IAM bid to cut young driver crashes

In a bid to help tackle the high proportion of accidents involving young drivers, the Institute of Advanced Motorists (IAM) has outlined a new post-test driver training system.

The organisation said it will work with the Government to prevent the unnecessary and avoidable fatalities among young motorists, who accounted for 27% of car driver deaths in 2007.

Figures for the period show more than 2,000 young drivers will killed or seriously injured on the roads, while driver and rider error continue to be among the three top causes of major road accidents.

The IAM envisions an accredited training given by qualified instructors for young drivers after 12-18 months of their basic driving test.

It would include an on-road assessment to determine the level of driving skill and off-road practice sessions on handling wet surfaces and corners.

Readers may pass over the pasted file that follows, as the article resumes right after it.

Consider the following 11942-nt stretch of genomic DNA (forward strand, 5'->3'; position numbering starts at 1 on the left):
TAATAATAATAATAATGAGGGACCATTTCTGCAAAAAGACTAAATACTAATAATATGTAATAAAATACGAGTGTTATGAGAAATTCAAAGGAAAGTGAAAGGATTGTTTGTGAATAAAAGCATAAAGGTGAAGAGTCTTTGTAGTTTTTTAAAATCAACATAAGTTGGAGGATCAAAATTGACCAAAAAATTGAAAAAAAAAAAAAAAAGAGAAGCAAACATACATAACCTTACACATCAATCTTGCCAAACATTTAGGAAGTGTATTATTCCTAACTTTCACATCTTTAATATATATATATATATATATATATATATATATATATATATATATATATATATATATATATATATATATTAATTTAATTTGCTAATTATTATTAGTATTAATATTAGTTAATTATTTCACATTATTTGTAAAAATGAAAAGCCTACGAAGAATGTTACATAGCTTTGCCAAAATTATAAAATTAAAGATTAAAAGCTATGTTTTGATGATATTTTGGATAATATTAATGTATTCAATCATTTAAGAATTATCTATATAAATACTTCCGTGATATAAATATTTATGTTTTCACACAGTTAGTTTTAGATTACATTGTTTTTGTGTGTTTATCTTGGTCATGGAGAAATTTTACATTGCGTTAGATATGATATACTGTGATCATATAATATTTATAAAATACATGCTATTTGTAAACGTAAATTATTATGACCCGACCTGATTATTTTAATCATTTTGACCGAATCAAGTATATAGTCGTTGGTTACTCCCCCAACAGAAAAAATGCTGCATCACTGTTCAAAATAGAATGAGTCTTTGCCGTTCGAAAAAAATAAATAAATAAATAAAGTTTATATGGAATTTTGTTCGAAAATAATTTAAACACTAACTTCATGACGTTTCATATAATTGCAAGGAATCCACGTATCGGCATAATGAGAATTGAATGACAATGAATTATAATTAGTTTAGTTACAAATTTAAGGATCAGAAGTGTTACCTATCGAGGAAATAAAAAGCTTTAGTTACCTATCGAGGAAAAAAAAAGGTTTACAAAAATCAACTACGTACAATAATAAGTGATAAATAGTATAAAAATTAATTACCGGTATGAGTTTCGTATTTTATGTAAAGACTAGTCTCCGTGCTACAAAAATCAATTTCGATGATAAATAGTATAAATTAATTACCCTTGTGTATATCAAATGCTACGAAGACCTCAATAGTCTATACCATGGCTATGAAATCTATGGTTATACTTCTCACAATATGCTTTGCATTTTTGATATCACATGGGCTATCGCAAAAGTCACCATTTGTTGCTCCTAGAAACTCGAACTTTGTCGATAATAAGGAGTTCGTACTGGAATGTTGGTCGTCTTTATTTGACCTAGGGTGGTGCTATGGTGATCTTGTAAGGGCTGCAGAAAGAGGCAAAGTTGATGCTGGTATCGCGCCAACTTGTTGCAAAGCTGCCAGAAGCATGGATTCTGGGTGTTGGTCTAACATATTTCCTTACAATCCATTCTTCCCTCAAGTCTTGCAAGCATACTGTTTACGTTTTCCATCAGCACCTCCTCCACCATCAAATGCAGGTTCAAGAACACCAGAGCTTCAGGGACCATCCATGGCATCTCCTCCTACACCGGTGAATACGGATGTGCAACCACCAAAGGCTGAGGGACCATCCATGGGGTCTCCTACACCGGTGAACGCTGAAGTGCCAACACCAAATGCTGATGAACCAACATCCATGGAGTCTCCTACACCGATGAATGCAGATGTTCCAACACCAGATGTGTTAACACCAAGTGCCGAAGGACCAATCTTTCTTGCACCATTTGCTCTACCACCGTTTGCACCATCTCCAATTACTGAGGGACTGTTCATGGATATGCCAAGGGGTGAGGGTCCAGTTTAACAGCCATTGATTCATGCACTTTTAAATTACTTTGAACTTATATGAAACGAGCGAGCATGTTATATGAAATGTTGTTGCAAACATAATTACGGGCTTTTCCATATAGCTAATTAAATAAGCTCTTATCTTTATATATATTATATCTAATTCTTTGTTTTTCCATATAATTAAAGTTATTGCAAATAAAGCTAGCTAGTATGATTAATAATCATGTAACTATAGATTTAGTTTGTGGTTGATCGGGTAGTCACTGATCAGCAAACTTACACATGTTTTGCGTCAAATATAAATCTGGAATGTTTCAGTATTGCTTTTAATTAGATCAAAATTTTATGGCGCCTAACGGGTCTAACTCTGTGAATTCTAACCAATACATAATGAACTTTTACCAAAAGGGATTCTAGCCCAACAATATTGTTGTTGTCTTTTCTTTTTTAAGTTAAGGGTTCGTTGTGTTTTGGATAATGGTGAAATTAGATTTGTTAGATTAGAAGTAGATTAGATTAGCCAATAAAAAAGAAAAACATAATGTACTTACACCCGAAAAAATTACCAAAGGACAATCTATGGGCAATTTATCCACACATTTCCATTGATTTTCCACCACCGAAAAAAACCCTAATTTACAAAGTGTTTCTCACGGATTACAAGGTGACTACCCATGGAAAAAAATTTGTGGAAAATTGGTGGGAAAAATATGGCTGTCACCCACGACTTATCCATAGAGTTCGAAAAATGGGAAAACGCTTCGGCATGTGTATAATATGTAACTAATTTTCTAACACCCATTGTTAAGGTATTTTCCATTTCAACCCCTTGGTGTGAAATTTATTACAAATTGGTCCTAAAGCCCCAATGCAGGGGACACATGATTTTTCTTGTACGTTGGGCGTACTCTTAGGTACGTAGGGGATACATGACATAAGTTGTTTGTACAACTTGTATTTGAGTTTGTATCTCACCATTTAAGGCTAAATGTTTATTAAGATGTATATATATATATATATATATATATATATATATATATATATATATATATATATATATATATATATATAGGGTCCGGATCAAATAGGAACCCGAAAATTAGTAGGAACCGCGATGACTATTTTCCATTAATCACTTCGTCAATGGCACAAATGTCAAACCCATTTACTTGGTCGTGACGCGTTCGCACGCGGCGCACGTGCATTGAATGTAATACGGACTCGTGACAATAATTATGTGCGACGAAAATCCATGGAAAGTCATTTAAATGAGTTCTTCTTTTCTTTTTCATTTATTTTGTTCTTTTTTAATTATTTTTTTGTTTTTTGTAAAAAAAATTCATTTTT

The IAM said young drivers who complete the training should be given incentives such as cheaper car insurance.

"The Government is right to prioritise saving young drivers' lives in its new ten-year road safety strategy," said IAM chief executive Simon Best.

"Having analysed systems of post-test training from other countries, we know that the best examples have reduced young male deaths by almost 30%," he added.

Copyright © Press Association 2011

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